The young players shouldn’t be excused for what they did to Watts. Breed, on the other hand, needs to come clean and either confirm or deny categorically any suggestion that he incited the act of violence.

The two boys — who’ve been suspended from the team for the rest of the year — said Watts reportedly tossed a racial slur at an African-American teammate and allegedly said something of a racist nature at some Hispanic players. That drew the coach’s ire, according to the boys.

Let’s get a reality check here. We’re talking about two young, and impressionable, boys. Who in their right mind — if that’s what happened — would plant any kind of mayhem-related idea in their minds while they’re in the middle of an athletic event involving full contact?

Moreno said this morning on “Good Morning America”: “You put your trust into a grown-up, your coach who’s been there since my freshman year. I trusted him that he wants the best for me and did what was I as told.”

Rojas added: “I wasn’t thinking. I was doing what I was told.”

OK, coach. It’s your turn.

You’d better be able to explain yourself.

 

This ref’s story becomes bigger than the game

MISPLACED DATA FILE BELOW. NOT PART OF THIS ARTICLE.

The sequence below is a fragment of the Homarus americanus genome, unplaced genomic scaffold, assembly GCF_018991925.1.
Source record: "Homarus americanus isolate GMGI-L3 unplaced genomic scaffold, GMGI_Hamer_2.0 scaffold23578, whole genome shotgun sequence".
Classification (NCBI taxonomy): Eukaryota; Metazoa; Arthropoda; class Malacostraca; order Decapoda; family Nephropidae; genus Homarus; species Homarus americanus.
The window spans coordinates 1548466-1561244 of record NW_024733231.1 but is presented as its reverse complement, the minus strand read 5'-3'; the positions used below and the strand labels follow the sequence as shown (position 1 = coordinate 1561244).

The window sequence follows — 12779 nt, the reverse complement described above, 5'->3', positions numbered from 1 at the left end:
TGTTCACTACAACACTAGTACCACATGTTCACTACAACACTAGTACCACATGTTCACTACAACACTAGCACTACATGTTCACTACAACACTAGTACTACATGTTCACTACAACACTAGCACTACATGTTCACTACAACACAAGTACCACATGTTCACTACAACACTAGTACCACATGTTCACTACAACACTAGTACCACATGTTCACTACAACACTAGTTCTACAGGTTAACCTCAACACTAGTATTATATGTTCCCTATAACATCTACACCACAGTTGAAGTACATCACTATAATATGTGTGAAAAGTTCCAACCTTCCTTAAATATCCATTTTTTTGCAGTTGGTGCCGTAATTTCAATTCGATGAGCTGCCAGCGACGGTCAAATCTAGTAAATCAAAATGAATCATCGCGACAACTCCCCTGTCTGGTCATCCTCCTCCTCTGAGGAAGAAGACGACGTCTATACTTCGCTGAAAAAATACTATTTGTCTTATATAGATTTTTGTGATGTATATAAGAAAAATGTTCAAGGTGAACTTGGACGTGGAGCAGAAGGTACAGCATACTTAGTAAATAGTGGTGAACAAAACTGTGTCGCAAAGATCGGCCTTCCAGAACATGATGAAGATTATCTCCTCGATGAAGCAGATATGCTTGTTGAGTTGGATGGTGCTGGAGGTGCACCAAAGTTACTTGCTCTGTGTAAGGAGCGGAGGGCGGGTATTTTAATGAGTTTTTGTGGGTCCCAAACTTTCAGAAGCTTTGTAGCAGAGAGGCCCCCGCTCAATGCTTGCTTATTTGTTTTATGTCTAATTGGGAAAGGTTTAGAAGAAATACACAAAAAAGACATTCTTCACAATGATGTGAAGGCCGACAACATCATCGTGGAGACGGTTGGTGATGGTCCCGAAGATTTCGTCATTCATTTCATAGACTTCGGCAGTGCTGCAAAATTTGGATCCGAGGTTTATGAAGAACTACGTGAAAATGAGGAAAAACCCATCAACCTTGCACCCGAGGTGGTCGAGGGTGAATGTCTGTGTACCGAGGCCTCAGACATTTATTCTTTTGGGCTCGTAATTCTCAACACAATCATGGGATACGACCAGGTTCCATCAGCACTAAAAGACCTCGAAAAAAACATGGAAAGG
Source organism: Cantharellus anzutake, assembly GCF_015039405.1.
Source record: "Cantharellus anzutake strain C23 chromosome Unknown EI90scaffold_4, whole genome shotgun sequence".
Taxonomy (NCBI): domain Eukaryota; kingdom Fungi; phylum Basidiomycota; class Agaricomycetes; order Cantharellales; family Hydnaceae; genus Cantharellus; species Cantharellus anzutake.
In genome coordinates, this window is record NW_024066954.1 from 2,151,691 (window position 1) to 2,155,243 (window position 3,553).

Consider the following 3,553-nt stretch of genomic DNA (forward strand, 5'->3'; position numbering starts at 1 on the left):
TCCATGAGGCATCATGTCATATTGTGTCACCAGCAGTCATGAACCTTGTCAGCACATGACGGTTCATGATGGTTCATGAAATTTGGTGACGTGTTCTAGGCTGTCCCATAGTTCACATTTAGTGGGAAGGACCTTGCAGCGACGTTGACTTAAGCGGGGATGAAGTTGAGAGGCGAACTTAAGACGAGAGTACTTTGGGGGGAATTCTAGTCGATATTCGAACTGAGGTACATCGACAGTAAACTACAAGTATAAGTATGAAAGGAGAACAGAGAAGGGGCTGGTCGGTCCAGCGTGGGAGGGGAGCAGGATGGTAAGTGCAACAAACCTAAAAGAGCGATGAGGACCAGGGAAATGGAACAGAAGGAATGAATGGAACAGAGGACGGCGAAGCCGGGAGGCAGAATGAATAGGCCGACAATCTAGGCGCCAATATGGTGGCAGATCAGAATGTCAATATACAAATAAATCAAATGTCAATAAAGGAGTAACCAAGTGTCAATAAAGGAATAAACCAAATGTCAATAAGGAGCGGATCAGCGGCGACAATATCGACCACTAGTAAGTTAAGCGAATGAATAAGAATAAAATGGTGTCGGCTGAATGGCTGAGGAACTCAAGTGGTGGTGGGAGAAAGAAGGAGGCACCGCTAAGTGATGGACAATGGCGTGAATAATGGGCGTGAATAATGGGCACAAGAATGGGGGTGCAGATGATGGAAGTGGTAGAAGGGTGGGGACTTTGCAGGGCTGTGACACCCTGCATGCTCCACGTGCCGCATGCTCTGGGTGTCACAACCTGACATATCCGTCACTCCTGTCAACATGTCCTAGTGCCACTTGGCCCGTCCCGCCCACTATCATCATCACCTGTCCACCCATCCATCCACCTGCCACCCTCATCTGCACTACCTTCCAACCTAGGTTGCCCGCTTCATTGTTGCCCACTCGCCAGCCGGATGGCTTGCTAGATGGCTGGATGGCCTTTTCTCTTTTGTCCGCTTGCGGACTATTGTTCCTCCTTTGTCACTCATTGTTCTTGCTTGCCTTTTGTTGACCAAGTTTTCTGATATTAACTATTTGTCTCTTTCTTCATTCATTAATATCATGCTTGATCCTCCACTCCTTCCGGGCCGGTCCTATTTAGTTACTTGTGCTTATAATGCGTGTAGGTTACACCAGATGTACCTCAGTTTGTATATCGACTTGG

referee-powerpoint-slide-template-for-microsoft-powerpoint-21668881

Robert Watts no doubt doesn’t want to be remembered this way.

It’s out of his hands now.

He’s the high school football referee who was pummeled late in a game the other evening by two San Antonio Jay High School players. They blindsided him with a hit in the backfield late in a game against Marble Falls.

Watts says he’s going to press charges against the players, who’ve been suspended from school. What’s more, an assistant Jay HS coach, Mack Breed, also has been suspended.

Coach’s conduct in question

Indeed, the focus now is turning to the coach.

Did he encourage the young men to hit the official? Did he actually give them permission to do this deed?

If the answer is yes to either, then the coach needs to face charge of conspiring to commit assault and battery.

It’s been reported that Watts reportedly made some bad calls on the field that went against Jay … and that he allegedly uttered a racial slur in the direction of one, or maybe both, of the players who hit him from behind.